Coronavirus is hitting the economy worse than Wall Street thinks, investor Rich Bernstein warns
An Institutional Investor Hall of Famer has a warning for investors: It's a fool's game to try to time a bottom.
Richard Bernstein, who has spent decades on Wall Street, believes investors are underestimating the damage from the coronavirus to the economy and stocks.
"It's not like a normal recession where the storm clouds are building, and you can start playing around with your income statement and cash flow statement to try to protect the company on the downside," the CEO and CIO of Richard Bernstein Advisors told CNBC's "Trading Nation" on Monday. "You could have been a very successful business two weeks ago, and now you have nobody in your restaurant."
Bernstein was one of Wall Street's biggest bulls until early 2019. That's when he got worried about slowing corporate profits.
By late last year, he cautioned that a "full-blown profits recession" could hit the U.S. in 2020.
"We've been very defensively positioned," he added.
The picture he paints now is grimmer.
According to Bernstein, investors haven't fully grasped the shock waves the coronavirus is sending through the economy.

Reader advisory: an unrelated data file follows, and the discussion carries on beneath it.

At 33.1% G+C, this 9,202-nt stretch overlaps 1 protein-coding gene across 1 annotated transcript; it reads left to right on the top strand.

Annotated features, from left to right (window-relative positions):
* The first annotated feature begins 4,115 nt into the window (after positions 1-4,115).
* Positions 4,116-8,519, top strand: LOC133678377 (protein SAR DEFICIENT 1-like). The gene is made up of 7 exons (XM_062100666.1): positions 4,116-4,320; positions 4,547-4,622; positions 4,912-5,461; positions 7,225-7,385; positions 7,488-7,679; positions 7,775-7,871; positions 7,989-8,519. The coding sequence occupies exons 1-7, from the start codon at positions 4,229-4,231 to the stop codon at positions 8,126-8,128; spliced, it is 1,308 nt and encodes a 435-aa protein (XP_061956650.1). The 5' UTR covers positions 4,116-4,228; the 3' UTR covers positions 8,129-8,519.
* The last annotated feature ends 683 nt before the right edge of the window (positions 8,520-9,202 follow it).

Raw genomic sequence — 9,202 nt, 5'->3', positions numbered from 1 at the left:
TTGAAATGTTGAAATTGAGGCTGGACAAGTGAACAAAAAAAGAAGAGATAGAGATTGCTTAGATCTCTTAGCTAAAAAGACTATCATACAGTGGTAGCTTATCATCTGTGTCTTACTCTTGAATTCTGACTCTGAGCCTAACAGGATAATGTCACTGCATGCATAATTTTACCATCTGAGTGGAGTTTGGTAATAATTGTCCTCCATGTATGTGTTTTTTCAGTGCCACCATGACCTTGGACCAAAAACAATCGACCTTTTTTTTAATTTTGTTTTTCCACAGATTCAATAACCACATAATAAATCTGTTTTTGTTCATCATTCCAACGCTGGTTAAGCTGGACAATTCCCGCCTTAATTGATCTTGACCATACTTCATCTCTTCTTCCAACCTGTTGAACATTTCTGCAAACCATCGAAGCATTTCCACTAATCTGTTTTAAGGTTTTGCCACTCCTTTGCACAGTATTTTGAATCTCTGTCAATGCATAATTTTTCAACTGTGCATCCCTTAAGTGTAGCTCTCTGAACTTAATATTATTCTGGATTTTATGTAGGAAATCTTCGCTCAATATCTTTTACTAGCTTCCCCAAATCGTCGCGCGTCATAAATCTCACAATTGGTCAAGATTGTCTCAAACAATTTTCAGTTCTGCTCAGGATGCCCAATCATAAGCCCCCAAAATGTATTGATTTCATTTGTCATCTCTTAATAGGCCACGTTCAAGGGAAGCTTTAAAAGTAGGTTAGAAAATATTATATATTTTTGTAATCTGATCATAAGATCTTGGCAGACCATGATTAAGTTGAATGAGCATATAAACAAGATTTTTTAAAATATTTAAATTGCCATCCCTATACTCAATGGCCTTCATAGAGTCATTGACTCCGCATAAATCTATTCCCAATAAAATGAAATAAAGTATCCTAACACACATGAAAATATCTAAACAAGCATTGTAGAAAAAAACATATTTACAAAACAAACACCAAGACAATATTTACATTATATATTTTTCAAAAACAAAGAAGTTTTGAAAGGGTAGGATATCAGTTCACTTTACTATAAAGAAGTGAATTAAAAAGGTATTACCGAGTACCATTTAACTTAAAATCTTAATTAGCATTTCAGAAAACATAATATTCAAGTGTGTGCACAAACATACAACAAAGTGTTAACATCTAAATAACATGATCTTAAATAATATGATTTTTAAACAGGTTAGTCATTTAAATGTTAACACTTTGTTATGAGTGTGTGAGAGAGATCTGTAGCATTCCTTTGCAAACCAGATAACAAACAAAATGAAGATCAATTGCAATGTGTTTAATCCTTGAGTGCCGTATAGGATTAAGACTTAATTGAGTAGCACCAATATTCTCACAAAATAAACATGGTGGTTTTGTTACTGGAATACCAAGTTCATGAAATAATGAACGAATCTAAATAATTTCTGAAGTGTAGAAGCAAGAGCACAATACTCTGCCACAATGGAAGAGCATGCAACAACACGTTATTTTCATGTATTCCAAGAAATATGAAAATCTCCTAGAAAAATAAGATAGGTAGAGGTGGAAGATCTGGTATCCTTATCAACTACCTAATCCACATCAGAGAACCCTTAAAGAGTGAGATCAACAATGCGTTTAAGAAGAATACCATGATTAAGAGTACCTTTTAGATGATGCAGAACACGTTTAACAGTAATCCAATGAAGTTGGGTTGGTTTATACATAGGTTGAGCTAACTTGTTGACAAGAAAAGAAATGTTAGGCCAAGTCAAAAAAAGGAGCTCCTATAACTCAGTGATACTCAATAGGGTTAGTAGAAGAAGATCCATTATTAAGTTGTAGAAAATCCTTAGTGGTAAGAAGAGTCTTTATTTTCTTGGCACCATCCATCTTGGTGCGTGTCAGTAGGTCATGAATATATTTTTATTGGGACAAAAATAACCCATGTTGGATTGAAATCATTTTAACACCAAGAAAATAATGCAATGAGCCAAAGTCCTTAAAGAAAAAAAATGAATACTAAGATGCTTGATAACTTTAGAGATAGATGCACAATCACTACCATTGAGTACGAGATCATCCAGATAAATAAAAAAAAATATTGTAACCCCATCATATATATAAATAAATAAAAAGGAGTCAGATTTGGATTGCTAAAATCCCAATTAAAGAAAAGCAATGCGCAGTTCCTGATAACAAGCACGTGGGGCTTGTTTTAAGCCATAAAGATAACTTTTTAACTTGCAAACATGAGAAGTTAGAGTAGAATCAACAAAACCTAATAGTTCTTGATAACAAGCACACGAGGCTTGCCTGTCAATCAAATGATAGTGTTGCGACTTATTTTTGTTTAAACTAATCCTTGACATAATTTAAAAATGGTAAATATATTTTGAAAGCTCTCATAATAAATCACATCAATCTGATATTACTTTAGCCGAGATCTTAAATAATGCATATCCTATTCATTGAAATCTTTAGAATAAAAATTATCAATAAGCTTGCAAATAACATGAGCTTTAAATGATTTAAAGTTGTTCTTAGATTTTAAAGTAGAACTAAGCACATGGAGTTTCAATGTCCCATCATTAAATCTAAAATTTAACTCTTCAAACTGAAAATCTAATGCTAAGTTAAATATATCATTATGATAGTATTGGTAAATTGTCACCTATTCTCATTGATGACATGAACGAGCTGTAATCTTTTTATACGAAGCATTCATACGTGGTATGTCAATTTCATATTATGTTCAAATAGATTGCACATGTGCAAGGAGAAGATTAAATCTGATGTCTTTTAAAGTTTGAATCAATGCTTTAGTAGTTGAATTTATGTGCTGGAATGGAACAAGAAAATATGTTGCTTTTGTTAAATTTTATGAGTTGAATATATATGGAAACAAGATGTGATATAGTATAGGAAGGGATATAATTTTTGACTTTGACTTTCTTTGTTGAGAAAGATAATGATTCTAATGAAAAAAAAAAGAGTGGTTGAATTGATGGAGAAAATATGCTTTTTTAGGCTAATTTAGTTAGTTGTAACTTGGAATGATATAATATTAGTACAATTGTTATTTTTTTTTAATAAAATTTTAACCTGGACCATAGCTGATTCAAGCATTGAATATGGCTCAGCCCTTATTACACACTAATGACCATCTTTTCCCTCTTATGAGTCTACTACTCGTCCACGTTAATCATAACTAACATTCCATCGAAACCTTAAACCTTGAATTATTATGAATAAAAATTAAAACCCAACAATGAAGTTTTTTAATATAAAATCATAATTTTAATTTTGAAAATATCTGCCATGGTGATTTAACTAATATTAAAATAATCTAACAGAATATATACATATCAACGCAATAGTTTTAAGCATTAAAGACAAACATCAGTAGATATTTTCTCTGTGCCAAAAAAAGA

"The rapidity of the falloff in the economy and the lack of preparedness in the United States and other Western economies before this means you're going to see a lot of defaults very quickly," he said. "I would caution against people thinking it's just going to be smaller companies."
On Monday, the Dow plunged almost 3,000 points or nearly 13% as coronavirus cases kept growing. It was the index's worst day since the "Black Monday" crash in 1987.
The S&P 500 and tech-heavy Nasdaq both fell 12%.
"True bottoms come when people kind of give up hope," Bernstein said. "What you want to look out for is the combination of improving fundamentals and complete disbelief. I don't think we're there yet because the fundamentals haven't really deteriorated yet."
-- CNBC's Robert Hum contributed to this report.